PostPosted: Feb Fri 23, 2018 9:54 pm 
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Joined: Feb Mon 19, 2018 11:33 pm
Posts: 53
Location: Lafayette Louisiana
Phil, I would love to do that. Unfortunately no one on that list lives in my state and it would cost more in gas to bring it to the nearest one than it would to buy one on the internet.


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 Post subject: Re: 1953 Admiral Television help
PostPosted: Feb Sat 24, 2018 12:24 am 
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Joined: May Thu 14, 2015 4:15 pm
Posts: 1076
Location: Dallas, TX
dandypanty wrote:
. It doesn’t look as daunting underneath as I imagined.


We will remind you later that you said that.
BTW, good job on the cabinet, as I said mine mostly isn't real wood.
A couple of thing I should mention, before its too late.
Plastic parts this old break very easily. When you want to remove the CRT socket for the first time it is a good idea to use a small screwdriver or similar to gently pry between the socket and the tube base. Be careful not to pull the tube base from the CRT, the cement sometimes deteriorates.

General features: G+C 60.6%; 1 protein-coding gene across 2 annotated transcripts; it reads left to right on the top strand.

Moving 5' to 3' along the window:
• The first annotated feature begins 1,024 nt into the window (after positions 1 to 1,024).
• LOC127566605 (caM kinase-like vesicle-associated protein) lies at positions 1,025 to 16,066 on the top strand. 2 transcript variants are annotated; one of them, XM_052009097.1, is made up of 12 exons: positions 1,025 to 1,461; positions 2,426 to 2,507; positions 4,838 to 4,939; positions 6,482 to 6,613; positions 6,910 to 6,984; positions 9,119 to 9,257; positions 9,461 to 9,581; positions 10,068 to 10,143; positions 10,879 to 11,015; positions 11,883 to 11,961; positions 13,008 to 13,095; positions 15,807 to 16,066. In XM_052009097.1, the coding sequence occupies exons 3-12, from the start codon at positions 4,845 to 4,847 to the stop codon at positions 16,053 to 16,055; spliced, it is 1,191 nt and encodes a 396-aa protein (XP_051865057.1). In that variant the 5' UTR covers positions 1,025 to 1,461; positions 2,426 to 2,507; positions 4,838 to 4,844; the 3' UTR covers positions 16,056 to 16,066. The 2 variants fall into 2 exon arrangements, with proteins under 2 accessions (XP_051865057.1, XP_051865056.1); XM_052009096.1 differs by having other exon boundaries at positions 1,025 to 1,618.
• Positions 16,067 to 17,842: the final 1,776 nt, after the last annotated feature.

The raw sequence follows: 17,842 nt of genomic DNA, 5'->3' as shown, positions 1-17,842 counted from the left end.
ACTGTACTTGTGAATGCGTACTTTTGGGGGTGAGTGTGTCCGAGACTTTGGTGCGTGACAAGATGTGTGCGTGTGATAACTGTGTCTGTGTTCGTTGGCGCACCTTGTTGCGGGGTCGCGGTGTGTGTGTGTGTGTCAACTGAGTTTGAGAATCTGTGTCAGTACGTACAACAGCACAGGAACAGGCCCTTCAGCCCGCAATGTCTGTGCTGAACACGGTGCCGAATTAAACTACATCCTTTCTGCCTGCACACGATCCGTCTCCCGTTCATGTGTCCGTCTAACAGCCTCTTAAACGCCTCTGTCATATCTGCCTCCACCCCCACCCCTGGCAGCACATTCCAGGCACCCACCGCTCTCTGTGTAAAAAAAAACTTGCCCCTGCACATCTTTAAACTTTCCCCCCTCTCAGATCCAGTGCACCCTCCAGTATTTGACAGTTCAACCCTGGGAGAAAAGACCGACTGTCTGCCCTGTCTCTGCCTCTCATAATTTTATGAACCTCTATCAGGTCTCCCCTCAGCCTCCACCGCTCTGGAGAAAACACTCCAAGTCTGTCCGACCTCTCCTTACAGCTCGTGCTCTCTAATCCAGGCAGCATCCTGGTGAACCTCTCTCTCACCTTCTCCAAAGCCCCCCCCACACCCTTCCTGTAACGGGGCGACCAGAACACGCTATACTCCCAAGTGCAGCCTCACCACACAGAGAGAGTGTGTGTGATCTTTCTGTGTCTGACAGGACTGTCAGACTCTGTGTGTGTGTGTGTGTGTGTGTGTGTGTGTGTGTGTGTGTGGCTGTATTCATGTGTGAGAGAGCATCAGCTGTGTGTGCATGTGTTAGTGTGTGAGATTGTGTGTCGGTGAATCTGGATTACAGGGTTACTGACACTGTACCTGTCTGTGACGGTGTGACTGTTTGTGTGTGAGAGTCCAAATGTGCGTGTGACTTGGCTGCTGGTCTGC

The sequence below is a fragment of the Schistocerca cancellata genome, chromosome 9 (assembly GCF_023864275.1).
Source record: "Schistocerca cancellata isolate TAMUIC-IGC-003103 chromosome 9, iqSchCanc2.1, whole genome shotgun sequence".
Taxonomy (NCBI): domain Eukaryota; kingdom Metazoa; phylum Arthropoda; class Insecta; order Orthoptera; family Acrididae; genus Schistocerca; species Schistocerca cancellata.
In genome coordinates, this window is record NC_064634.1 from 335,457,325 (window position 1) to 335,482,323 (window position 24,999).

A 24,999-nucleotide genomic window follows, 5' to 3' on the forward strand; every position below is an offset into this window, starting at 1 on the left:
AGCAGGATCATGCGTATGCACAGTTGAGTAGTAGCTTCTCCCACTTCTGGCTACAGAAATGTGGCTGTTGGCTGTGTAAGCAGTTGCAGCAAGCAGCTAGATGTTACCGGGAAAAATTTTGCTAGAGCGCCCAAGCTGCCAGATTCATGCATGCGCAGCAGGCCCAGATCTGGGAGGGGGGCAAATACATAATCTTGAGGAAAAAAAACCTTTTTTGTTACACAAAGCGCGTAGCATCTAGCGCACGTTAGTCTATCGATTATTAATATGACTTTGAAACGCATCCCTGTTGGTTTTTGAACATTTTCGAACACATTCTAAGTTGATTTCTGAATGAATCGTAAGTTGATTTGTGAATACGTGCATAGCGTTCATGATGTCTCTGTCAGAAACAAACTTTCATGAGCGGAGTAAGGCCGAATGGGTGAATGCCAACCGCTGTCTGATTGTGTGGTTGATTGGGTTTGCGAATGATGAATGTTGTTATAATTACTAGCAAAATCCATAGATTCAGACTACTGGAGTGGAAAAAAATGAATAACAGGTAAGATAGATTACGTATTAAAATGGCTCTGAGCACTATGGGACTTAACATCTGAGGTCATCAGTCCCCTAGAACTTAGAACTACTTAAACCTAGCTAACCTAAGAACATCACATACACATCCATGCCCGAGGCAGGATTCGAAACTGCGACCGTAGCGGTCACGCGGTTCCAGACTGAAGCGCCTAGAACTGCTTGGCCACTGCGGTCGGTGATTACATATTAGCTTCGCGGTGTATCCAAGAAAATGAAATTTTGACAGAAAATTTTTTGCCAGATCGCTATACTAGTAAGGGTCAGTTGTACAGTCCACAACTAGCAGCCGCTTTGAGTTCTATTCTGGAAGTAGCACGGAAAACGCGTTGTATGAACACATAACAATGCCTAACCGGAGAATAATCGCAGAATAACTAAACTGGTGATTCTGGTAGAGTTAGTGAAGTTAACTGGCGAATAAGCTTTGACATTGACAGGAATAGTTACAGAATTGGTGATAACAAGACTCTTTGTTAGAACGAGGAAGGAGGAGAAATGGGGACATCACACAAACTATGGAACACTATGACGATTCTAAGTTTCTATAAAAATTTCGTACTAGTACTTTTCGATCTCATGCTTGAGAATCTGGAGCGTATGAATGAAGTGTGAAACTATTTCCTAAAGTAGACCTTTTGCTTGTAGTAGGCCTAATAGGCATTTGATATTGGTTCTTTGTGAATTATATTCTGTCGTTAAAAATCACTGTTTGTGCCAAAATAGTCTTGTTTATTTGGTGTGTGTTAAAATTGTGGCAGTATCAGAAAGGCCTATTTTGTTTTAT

As careful as I am when I went to remove the top cap connector from the HV rectifier, I must of pulled
on the wire that goes to the flyback. The wire is held to the flyback by the wax around the winding. The wax had gotten brittle and broke off the flyback such that the wire was loose. The very tiny wire winding luckily didn't break however, so that was good. I might try to remelt the wax pieces that came off and re-attach the wire and recover the winding with silicone rubber.
Also I hope you realize that back in 1953 people watched TV in a darkened room and this was when the CRT was new. The CRT wasn't nearly as bright as tubes from 1963 for instance. So if a CRT tests a little weak, many times you just have to live with it since they are so scarce.

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Tim
It's not the Destination, It's the Journey.


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 Post subject: Re: 1953 Admiral Television help